More than a week after Ukrainian citizens went to the polls for the extraordinary elections of the Verkhovna Rada, the Central Election Commission who officially announced the interim results is still processing the last protocols.

The election of Petro Poroshenko in May, following the Euromaidan revolution of almost a year ago, led to the dissolution of the 6th Parliament of the country – then home of pro-Yanukovych parties. Two hundred and eight parties were officially registered in Ukraine, amongst these, 52 were balloting this year: 29 were on the party list , the remainder being single-mandate districts.

Whilst the general voter turnout of 52.4 per cent remains lower than the last presidential and parliamentary elections, it reached up to 70 per cent in the Lviv region whereas only 32.4 per cent of voters came to the polls in the Donetsk region and other eastern parts of the country (see map). However, 3 million voters in rebel-held regions were unable to vote and only 425,217 Internally Displaced People (IDPs) registered to vote for the Party elections in a different district as of 21/10/2014.

This unexpected low turnout could be attributed to a growing lack of confidence from the people towards their government due to the ‘wait-and-see’ policy highlighted by the slow pace of reforms and peace talks, which further adds to discontent around the failure to address terrorism in the summer. One could argue that the reconstitution of new parties only assembled the same faces under a different umbrella, a real question being raised as to whether things have changed at all?

Firstly, it is worth noting that OSCE/ODIHR (who deployed 80 long-term and 600 short-term observers from OCSE participating states) declared the elections largely fair and transparent throughout the regions.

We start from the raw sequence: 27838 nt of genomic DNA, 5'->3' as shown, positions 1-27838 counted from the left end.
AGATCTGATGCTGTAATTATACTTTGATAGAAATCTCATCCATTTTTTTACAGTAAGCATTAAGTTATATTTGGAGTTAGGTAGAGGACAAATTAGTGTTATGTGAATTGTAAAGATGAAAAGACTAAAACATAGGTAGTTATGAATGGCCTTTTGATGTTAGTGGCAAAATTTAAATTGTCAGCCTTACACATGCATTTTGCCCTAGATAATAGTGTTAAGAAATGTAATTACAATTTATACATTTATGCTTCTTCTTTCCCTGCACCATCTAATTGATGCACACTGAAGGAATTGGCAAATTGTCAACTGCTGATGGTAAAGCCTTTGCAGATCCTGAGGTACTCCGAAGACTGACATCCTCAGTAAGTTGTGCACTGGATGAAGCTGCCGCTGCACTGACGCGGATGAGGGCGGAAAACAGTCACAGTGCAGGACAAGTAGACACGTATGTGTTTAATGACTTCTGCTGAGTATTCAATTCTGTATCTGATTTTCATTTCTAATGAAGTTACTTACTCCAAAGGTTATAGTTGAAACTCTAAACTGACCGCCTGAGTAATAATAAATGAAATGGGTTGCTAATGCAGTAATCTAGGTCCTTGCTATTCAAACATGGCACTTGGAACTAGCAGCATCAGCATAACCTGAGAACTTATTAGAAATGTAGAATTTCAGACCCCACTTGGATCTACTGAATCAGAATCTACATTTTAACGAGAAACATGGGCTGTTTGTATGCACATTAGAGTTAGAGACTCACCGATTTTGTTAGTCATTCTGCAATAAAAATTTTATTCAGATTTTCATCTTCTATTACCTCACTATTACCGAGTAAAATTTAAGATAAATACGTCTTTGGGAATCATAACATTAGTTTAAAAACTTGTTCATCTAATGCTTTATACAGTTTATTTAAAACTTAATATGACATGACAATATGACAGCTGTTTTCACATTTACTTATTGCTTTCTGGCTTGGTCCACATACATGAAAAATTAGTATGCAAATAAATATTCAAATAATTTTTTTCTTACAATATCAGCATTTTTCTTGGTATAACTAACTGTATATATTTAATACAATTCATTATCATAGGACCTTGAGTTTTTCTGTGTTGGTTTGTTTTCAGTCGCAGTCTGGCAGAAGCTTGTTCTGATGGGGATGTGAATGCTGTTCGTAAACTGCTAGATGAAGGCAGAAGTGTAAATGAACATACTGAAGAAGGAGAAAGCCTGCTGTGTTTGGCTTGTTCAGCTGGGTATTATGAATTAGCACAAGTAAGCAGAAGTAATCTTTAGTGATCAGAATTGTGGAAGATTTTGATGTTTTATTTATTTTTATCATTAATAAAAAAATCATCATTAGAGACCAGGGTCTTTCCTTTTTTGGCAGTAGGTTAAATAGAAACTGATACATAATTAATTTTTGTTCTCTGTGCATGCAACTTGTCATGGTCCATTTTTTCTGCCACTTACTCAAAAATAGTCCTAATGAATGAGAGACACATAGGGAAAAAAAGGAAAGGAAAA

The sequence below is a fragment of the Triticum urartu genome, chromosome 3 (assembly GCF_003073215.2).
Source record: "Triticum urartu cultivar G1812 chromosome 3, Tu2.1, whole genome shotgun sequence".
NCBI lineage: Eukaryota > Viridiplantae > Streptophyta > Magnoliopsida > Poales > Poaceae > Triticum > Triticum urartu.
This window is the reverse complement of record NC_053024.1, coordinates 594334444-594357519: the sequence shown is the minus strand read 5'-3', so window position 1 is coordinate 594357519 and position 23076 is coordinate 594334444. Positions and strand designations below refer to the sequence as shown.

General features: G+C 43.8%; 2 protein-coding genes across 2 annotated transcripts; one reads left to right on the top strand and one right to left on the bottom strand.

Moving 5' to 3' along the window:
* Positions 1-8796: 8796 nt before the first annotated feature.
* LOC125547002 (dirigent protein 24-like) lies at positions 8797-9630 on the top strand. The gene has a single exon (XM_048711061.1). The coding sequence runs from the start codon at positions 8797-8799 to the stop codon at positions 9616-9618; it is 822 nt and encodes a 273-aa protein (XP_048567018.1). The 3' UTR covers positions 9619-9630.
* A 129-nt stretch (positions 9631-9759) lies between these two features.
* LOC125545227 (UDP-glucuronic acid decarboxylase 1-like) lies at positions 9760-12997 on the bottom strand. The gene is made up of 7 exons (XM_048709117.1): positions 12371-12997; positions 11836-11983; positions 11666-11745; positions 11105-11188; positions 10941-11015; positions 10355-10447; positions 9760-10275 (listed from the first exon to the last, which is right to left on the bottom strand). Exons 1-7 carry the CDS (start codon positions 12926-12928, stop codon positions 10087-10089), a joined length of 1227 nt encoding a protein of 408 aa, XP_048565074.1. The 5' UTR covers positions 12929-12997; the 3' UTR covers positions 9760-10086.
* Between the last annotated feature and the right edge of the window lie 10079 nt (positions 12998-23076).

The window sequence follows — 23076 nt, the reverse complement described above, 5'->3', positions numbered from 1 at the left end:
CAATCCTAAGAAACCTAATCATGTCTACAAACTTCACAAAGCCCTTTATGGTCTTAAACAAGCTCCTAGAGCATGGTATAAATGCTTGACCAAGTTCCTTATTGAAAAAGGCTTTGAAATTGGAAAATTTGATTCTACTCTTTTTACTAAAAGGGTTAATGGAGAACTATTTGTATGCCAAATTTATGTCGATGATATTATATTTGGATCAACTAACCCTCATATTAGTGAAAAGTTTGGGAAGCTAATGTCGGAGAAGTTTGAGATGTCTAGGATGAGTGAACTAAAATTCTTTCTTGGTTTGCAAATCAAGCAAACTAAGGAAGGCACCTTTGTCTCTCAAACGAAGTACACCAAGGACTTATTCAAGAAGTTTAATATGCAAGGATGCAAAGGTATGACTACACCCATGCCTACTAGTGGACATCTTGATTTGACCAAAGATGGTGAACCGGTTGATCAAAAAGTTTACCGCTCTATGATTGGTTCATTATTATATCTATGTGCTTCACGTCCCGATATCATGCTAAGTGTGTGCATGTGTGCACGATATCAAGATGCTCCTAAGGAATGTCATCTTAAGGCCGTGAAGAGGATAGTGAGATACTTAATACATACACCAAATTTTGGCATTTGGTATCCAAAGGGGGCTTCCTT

In addition, even though an official ceasefire in the Donbass region took place on 5 September, deliberate destabilisation by separatist-rebels is still occurring. However, a consensus amongst Ukraine’s government and the international community declared the elections of the 26 October the ‘only legal and legitimate expression of the will of the Ukrainian people, and the seats that could not be filled through these elections should be filled in a by-election organised in full respect of Ukraine’s laws and constitution’.

The overwhelming victory of pro-European parties (except the Opposition Bloc and the Radicals) is clearly a relief to most of the West. Both pro-EU blocs – People’s Front (Yatsenyuk’s party) and Petro Poroshenko’s Bloc (PPB) – are expected to form a coalition with the Samopomich party (Self-Help party headed by Andriy Sadovyi, Mayor of Lviv), a Christian-democratic party. The extreme right, Svoboda (‘Right Sector’) and the Communist Party of Ukraine didn’t make the 5 per cent threshold.

The success of pro-Western parties also set the stage for the future of Ukraine in the EU/NATO framework and represents a significant step forward in strengthening Ukraine’s democracy.

If the outcomes of the elections demonstrate a desire to go West, Kiev’s intentions to claim back the annexed Crimea is hindering Ukraine’s official membership to NATO ( as NATO would have to retaliate against Russia leading toward a full-scale war between the United States and Putin).

In addition, whilst this pro-Western rhetoric is inspiring and arousing hopes for sturdy economic and social reforms, will the new coalition model help achieve the vision of the people?

Since both Yatsenyuk and Turchynov are seen as the leaders of the ‘war party’, whereas Poroshenko is considered to be the leader of the ‘peace party’, their divergence in foreign policy might hinder the potential for reform in the domestic policy. The Kiev post raises the question: Will the winners work together? Alternatively, if ‘Ukraine’s leaders fail in this regard, Russia’s tactics will have succeeded’, as Carnegie think tank argues.

This was the election of the activists and NGOs’ representatives; the so-called ‘Euromaiden generation’, and the new kids on the block have even higher expectations weighing on their shoulders. The emergence of a new generation of politicians is widely regarded as a positive development, particularly in the fight against corruption. However, it is worth noting that some MPs have already begun querying their low salary levels, having the potential to open the route to bribery and the continuation of oligarchical running of the country. Rather than this being an early warning sign of a fall back into the old ways, let’s hope parliament’s new débutantes will become the true actors of change in Ukraine.


Melanie Pinet studies War Studies at King’s College London and was an international observer during the parliamentary elections in Ukraine on 26 October. She is a researcher at CoVi (Common Vision) and tweets from @Melanie_Pinet.

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